Gilgamesh sneaked into this picture!
I haven't written times on the pocket chart we got at Michaels, and I'm not sure I will (we don't always start at the same time every day), but I do love the sequence aspect of it! There are always so many things on our to-do list, so it's nice to have a chart to show Gilgamesh and say, "Okay, what's next? Oh, math!"
First on the list was reading, so I let Gilgamesh pick out a couple books and we read together. One of these was Goodnight Moon. It's been a while since we read that one to him, but it used to be a favorite. This time through, he was excitedly pointing out all the words that rhymed: "Hey, mouse rhymes with house! Does hush rhyme with shush?"
Next on the list was math. I got out the raisins and grouped them into fives to demonstrate counting by fives and multiplication. Since Gilgamesh has shown an interest in telling time, counting by fives for the minute hand is very important. We only went up to twenty today and then went backward until it was 5 x 1 = 5. Backwards counting with edibles is the best fun! Alastor came over and ate some math with us, too.
This transitioned well into snack time. :)
Next up was writing. I had some worksheets and curriculum prompts for this one with both Starfall and Sonlight, so we spent more time on this 'learning center.' He ended up doing several pages of a Readiness Skills workbook we got through Sonlight. Most of these require some parental supervision or even guidance, like exercises where I instruct him to color the bird blue and put an X over the bone. One of these was particularly tricky because you're supposed to see if they can remember the instructions after a minute. He did pretty well, but completely forgot the instructions for the last bird/bone and ended up coloring the bird like a rainbow.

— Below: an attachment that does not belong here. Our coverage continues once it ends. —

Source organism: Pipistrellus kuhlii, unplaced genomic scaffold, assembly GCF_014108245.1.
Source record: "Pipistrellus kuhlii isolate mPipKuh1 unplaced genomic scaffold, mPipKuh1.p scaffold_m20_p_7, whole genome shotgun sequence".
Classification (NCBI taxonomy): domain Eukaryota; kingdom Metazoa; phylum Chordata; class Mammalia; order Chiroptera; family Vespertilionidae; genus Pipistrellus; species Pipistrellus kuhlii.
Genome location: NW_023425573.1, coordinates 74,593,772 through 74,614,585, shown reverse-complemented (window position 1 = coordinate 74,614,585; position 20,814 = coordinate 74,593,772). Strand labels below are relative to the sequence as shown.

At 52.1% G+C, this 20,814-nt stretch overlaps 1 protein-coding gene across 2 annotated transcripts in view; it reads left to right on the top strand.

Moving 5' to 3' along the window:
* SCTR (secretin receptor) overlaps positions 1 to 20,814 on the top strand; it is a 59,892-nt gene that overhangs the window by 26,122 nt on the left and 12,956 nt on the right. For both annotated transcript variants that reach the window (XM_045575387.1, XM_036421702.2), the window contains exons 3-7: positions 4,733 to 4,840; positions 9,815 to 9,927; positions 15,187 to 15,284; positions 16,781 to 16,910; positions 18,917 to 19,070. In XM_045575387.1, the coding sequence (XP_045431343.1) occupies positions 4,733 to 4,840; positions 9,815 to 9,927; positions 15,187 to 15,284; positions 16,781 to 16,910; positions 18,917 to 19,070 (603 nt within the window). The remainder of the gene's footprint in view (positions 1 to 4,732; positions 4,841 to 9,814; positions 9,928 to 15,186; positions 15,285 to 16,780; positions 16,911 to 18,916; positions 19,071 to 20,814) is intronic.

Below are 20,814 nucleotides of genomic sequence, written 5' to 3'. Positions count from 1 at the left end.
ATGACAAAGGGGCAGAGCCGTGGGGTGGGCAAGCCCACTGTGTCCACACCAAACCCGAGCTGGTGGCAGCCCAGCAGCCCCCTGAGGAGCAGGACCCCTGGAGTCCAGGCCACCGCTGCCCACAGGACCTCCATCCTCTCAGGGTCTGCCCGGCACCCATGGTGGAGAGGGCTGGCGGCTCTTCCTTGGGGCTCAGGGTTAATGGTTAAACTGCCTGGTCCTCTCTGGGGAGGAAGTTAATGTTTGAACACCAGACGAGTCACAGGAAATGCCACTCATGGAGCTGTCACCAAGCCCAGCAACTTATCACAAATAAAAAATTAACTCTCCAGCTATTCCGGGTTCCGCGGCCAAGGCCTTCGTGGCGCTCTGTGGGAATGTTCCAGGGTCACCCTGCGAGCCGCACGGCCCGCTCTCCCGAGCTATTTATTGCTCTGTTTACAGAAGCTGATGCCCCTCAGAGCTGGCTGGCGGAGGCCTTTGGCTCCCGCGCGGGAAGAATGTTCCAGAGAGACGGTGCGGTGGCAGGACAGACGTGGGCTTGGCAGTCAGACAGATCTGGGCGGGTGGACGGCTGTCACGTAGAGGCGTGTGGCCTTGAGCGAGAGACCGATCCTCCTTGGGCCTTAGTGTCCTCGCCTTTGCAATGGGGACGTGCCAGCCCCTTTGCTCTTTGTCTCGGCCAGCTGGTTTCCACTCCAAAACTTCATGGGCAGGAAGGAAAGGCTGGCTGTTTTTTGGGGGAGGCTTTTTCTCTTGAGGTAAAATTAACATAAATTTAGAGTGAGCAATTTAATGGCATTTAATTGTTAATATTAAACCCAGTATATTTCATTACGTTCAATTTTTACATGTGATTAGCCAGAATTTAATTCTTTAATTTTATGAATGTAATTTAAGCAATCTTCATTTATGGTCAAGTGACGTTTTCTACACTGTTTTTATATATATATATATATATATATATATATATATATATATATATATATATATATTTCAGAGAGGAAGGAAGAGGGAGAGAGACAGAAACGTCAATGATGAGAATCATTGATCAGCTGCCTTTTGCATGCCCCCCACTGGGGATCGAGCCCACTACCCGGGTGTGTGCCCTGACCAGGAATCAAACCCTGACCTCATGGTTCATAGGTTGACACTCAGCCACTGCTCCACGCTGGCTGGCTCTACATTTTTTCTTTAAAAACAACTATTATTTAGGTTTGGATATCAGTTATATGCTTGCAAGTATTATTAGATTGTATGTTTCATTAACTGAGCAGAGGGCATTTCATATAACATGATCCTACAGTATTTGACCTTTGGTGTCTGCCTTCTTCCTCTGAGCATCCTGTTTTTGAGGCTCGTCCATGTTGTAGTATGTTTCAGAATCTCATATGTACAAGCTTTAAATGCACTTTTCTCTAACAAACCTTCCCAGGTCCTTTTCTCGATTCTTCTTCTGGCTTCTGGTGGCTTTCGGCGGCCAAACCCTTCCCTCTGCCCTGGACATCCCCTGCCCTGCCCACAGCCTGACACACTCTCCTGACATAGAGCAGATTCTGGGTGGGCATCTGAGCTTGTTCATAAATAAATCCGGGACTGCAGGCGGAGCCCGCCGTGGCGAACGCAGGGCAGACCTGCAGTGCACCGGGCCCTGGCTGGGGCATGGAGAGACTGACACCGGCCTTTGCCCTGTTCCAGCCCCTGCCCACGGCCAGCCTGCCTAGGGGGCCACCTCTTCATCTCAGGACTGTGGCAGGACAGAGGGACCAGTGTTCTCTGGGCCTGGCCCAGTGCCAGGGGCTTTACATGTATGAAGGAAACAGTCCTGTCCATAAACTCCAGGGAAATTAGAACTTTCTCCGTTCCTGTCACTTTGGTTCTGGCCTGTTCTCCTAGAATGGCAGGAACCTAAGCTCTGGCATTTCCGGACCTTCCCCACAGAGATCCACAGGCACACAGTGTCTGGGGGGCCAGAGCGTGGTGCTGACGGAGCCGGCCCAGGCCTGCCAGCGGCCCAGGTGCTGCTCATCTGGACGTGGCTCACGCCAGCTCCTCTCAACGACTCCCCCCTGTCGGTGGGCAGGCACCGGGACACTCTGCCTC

We also studied the letter 'T' today. I asked him to look it up in his Children's Encyclopedia and he did it all by himself. He also recognized most of the words in the 'T' section. After that, I helped him make a 'T' poster by drawing a big block letter 'T' with its lower case 't' beside it. All around the edges, he wrote words that start with 'T' and illustrated it. He narrated a few stories to me, which I wrote down on notebook paper, including one about his aunt visiting us for a week, and one fictional tale of a boy named Luke who won a swimming race and his prize was a lot of food he didn't have to share.
Hand in hand with writing went social studies, since we've been learning our address/phone number through copy work. Today he wrote his city, state abbreviation and zipcode - first tracing it and then copying it. Now that he's covered his full name, address, and the city, state, zip, we'll practice doing all of them together, maybe on an envelope. We do owe Nana and Papa another letter.
Science is one of those things preschoolers do by accident, but we do like to help it along with more structured activities. Gilgamesh hurt his finger playing and wanted to put ice on it. Then he saw all those ice cubes and decided we should build an ice cube igloo. I've never done that before, so I did some research and found a great project online that needs more ice cubes than we currently have. So that's tomorrow's science project. We'll be using ice cubes of different sizes, salt (because salt water takes longer to freeze than regular water and it effectively melts the ice at room temp), and slush for mortar. It will definitely take a lot of patience.